In Taiwan, a new brand, Yii, is fusing traditional craft with cutting-edge design. T+L talks to creative director Gijs Bakker. BY LARA DAY
Published on Mar 4, 2011
You co-founded the hugely influential Dutch design agency Droog in 1993, and joined Yii when it launched just over a year ago. Why the move?
It was a very logical continuation of my development in design. During that whole period with Droog, it was fascinating to experience that you can create a mentality in design that communicates worldwide, whether you’re exhibiting in Moscow or in New York or in Beijing. Now the next step for me is to work in a completely other culture, another mentality, and it’s a challenge to see if you can continue to work in a certain direction from that basis. It’s a kind of ongoing story.
Yii is the brainchild of the Taiwan Design Center and the National Taiwan Craft Research Institute. What’s behind that collaboration?
The idea was to find out how you can actually bring those two worlds together, the world of design and the world of craft. Craft culture in Taiwan is historically very strong, but also slowly disappearing as craftspeople get older. One of our aims was to see if designers could bring a kind of new life into the world of craft.
Is there a strong design culture in Taiwan?
If I go to the Design Center in Taipei and I look at the results, at the products that are exhibited, it’s always disappointing to see that most of the products are rip-offs of existing trends. I see very few original ideas. Most are look-alikes. It’s a pity because in Taiwan there’s a very strong high-tech industry, which of course gives many opportunities for creating a unique style. When I first went to Japan 30 years ago, they were mainly copying what the rest of the world was doing. But if you go now you see what tremendous developments they’ve had. It started with the Walkman for Sony, and then so many other fantastic instruments and high-tech tools came out. So now Japan has a culture of minimalism, a very cool aesthetic. I still don’t see that in Taiwan.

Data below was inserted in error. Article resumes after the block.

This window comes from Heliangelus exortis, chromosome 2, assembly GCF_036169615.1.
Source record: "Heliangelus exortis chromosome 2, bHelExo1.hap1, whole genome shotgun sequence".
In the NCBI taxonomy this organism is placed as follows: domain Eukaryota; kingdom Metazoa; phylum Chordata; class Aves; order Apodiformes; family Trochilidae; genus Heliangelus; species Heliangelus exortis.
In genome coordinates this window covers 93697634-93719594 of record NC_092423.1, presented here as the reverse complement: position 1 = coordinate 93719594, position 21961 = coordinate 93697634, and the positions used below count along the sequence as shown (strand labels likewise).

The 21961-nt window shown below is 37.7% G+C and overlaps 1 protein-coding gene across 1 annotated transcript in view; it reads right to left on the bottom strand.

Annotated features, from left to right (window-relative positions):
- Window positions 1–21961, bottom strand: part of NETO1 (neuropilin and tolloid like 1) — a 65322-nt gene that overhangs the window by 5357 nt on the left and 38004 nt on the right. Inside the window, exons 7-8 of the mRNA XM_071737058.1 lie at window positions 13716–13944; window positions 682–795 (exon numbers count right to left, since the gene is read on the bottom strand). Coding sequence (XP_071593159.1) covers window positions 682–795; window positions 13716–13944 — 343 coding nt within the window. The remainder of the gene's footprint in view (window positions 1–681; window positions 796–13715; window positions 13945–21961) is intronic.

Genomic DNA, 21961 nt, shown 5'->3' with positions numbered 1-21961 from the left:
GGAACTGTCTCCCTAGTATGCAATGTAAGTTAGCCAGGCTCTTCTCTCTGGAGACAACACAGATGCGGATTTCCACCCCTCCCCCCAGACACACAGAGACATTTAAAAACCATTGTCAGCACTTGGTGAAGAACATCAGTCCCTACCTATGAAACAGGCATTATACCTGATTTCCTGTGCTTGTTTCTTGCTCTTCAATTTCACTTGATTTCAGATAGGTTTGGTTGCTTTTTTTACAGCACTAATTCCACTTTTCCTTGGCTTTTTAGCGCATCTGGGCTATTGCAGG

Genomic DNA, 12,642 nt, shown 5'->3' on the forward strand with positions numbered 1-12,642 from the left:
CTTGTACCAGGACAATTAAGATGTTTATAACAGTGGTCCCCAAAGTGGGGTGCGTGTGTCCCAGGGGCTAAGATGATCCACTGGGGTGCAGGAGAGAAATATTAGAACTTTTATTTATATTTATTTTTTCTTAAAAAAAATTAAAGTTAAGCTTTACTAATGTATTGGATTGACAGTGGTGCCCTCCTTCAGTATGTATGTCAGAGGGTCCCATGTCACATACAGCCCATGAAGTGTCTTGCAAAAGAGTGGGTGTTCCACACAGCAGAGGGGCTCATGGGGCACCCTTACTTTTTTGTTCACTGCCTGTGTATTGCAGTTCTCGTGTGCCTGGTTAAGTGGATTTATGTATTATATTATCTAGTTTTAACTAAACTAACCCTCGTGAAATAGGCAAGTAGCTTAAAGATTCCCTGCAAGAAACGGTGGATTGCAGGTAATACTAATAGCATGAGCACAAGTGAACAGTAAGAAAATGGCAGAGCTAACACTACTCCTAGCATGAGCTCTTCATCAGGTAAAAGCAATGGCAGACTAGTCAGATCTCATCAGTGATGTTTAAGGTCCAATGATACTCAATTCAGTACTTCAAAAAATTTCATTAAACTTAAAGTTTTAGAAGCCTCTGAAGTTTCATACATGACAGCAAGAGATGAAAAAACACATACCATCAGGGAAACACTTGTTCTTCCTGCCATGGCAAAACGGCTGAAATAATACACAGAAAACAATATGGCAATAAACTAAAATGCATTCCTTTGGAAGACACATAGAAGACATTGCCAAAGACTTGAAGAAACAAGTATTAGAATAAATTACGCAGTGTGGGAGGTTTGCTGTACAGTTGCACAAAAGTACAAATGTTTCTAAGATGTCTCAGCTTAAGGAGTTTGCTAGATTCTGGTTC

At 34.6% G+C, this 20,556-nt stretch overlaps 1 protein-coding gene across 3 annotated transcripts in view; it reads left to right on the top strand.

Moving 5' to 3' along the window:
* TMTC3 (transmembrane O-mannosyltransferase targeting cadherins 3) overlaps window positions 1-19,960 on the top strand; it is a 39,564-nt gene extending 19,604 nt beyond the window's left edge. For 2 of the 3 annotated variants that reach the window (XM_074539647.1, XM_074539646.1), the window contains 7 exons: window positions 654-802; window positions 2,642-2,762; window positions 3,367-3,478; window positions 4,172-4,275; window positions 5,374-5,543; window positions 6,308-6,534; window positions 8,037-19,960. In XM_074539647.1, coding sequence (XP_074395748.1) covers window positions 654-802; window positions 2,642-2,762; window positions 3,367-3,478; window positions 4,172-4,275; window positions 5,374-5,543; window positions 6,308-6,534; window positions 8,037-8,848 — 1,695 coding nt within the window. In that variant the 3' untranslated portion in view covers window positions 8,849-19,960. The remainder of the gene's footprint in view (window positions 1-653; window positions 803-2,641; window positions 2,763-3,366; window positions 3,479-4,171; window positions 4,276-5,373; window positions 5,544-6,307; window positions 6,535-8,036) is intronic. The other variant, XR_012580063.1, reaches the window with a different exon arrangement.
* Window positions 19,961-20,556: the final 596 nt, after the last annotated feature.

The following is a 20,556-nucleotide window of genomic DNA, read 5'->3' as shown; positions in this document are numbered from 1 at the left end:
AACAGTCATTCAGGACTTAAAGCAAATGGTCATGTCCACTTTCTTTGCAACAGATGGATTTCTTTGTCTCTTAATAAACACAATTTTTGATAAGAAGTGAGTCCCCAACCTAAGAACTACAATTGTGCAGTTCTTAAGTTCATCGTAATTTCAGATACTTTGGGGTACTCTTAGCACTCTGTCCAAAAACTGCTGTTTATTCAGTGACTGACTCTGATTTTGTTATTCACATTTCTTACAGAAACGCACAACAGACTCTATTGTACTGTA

So what’s holding Taiwanese design back?
One problem is that in Taiwan, craftspeople are considered to be artists. A craftsman is an excellent maker with a highly skilled technique of making, both with technology and materials, but it has nothing to do with art. So the craftsman is communicating his craft, his brilliance. The designer is communicating the use of a product, the environment of a product, the expression of a product that deals with human contact. That creates two different worlds. If the craftsman accepts not to be an artist, but to be a very highly respected craftsman, then those two worlds can work very well together.
Can designers and craftsmen learn from each other?
They can. I had a very nice experience, which I’ve used before in an interview. One of our designers was creating a project where the dragon was sculpted in wood in an object. In his first sketches, he made a drawing of a dragon with the head down. The craftsman saw what he was doing and said, no, no, this is wrong, because the dragon is a sign of happiness, of good fortune, and always has the head up. Now when I’m back in Taiwan I see they have dragons on the roofs of temples, always with their heads up. On the other hand, sometimes designers come up with ideas about working with bamboo, for instance, that a bamboo weaver would never have thought possible. So of course if both are open-minded then you can have exciting confrontations and combinations.
How has Yii developed since its first year?